A shared memory system is relatively easy to program since all processors share a single view of data and the communication between processors can be as fast as memory accesses to a same location.
The issue with shared memory systems is that many CPUs need fast access to memory and will likely cache memory, which has two complications:
- CPU-to-memory connection becomes a bottleneck. Shared memory computers cannot scale very well. Most of them have ten or fewer processors.
- Cache coherence: Whenever one cache is updated with information that may be used by other processors, the change needs to be reflected to the other processors, otherwise the different processors will be working with incoherent data (see cache coherence and memory coherence). Such coherence protocols can, when they work well, provide extremely high-performance access to shared information between multiple processors. On the other hand they can sometimes become overloaded and become a bottleneck to performance.
The alternatives to shared memory are distributed memory and distributed shared memory, each having a similar set of issues. See also Non-Uniform Memory Access.
In computer software, shared memory is either
- A method of inter-process communication (IPC), i.e. a way of exchanging data between programs running at the same time. One process will create an area in RAM which other processes can access, or
- A method of conserving memory space by directing accesses to what would ordinarily be copies of a piece of data to a single instance instead, by using virtual memory mappings or with explicit support of the program in question. This is most often used for shared libraries and for Execute in Place.
Shared Memory MIMD Architectures:
The distinguishing feature of shared memory systems is that no matter how many memory blocks are used in them and how these memory blocks are connected to the processors and address spaces of these memory blocks are unified into a global address space which is completely visible to all processors of the shared memory system. Issuing a certain memory address by any processor will access the same memory block location. However, according to the physical organization of the logically shared memory, two main types of shared memory system could be distinguished:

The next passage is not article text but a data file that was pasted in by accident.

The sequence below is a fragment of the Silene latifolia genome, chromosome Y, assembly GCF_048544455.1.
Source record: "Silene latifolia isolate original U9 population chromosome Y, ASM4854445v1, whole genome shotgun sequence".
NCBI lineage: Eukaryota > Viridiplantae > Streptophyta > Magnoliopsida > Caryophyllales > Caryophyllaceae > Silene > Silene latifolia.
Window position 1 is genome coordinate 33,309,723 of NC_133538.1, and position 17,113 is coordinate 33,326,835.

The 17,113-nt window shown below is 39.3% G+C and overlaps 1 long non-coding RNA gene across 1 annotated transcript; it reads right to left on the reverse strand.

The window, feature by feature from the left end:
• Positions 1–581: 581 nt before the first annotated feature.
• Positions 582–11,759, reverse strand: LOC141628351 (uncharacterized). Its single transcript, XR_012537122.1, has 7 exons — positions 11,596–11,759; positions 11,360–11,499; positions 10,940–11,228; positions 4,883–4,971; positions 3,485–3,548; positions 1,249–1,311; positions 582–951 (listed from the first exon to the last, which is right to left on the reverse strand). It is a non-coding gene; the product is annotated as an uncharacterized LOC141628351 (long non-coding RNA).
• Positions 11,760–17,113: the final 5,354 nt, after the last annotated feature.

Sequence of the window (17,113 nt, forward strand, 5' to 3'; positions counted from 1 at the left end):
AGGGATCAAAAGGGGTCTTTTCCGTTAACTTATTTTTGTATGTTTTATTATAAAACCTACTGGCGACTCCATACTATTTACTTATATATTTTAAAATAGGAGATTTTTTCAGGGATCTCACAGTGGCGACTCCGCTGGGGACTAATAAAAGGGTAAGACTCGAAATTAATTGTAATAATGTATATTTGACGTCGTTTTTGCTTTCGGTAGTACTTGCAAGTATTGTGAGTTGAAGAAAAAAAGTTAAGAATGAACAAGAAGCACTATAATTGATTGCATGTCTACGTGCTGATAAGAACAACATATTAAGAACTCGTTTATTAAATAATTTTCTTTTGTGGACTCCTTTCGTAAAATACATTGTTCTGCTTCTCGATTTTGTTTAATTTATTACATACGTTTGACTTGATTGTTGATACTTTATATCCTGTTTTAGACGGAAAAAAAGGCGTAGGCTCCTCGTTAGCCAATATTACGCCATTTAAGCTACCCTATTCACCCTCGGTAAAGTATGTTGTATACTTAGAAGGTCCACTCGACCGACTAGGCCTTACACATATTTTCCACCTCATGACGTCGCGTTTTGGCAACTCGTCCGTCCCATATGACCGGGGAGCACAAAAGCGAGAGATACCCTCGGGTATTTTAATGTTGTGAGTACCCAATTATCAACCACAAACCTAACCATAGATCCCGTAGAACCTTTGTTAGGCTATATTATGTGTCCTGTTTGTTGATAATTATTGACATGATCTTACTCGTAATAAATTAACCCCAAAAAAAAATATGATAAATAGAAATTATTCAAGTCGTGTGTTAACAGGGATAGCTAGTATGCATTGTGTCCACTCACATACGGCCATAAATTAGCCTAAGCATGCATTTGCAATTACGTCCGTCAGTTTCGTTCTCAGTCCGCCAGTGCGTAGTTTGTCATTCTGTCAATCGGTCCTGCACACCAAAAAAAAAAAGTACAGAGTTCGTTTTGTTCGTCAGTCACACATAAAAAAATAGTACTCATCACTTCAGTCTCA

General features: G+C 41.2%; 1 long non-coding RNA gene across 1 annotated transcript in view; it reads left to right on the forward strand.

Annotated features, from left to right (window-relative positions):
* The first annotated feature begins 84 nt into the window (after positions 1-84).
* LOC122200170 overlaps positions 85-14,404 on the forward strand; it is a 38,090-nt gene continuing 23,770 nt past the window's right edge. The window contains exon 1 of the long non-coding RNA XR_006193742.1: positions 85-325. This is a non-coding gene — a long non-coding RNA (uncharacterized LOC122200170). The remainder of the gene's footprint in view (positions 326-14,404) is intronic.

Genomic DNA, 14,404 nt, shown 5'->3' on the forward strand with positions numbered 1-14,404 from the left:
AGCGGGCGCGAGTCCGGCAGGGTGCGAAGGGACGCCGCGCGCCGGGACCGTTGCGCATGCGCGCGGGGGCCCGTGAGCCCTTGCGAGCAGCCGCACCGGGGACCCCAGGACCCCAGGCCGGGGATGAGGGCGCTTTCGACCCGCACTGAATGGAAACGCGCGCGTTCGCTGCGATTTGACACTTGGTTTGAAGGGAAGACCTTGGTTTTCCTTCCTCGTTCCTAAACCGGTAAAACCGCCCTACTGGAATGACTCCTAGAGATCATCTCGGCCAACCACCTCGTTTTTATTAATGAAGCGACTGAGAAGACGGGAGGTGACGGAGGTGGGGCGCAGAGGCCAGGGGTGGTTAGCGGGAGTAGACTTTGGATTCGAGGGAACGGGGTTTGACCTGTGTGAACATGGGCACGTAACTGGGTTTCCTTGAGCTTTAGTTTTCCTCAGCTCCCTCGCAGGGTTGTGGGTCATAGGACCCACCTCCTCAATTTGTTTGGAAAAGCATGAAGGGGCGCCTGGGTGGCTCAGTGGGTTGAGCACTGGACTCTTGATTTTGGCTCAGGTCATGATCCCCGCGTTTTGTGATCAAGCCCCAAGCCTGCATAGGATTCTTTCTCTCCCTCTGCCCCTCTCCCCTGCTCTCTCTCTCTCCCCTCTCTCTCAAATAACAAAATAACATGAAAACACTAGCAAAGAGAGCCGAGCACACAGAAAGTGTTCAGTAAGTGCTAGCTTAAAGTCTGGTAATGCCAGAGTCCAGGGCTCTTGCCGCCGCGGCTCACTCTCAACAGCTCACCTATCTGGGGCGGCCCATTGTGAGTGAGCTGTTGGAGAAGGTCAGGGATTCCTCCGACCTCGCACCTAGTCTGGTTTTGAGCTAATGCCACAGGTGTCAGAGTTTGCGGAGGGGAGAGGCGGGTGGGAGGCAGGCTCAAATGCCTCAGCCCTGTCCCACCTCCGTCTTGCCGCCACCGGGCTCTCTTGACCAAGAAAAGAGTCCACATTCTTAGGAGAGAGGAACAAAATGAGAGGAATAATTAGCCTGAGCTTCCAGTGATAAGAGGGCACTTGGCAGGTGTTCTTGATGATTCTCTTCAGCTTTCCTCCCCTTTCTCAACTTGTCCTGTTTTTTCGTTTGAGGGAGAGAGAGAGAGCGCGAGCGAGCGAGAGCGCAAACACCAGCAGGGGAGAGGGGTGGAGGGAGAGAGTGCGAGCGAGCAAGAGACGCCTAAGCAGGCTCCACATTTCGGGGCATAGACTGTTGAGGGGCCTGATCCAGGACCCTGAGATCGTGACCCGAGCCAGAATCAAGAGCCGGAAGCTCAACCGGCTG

- Physically shared memory systems
- Virtual (or distributed) shared memory systems
In physically shared memory systems all memory blocks can be accessed uniformly by all processors. In distributed shared memory systems the memory blocks are physically distributed among the processors as local memory units.
The three main design issues in increasing the scalability of shared memory systems are:
- Organization of memory
- Design of interconnection networks
- Design of cache coherent protocols
Cache memories are introduced into computers in order to bring data closer to the processor and hence to reduce memory latency. Caches widely accepted and employed in uniprocessor systems. However, in multiprocessor machines where several processors require a copy of the same memory block.
The maintenance of consistency among these copies raises the so-called cache coherence problem which has three causes:
- Sharing of writable data
- Process migration
- I/O activity
From the point of view of cache coherence, data structures can be divided into three classes:
- Read-only data structures which never cause any cache coherence problem. They can be replicated and placed in any number of cache memory blocks without any problem.
- Shared writable data structures are the main source of cache coherence problems.
- Private writable data structures pose cache coherence problems only in the case of process migration.
There are several techniques to maintain cache coherence for the critical case, that is, shared writable data structures. The applied methods can be divided into two classes:
- hardware-based protocols
- software-based protocols
Software-based schemes usually introduce some restrictions on the cachability of data in order to prevent cache coherence problems.
Hardware-based protocols provide general solutions to the problems of cache coherence without any restrictions on the cachability of data. The price of this approach is that shared memory systems must be extended with sophisticated hardware mechanisms to support cache coherence. Hardware-based protocols can be classified according to their memory update policy, cache coherence policy, and interconnection scheme. Two types of memory update policy are applied in multiprocessors: write-through and write-back. Cache coherence policy is divided into write-update policy and write-invalidate policy.
Hardware-based protocols can be further classified into three basic classes depending on the nature of the interconnection network applied in the shared memory system. If the network efficiently supports broadcasting, the so-called snoopy cache protocol can be advantageously exploited. This scheme is typically used in single bus-based shared memory systems where consistency commands (invalidate or update commands) are broadcast via the bus and each cache ‘snoops’ on the bus for incoming consistency commands.
Large interconnection networks like multistage networks cannot support broadcasting efficiently and therefore a mechanism is needed that can directly forward consistency commands to those caches that contain a copy of the updated data structure. For this purpose a directory must be maintained for each block of the shared memory to administer the actual location of blocks in the possible caches. This approach is called the directory scheme.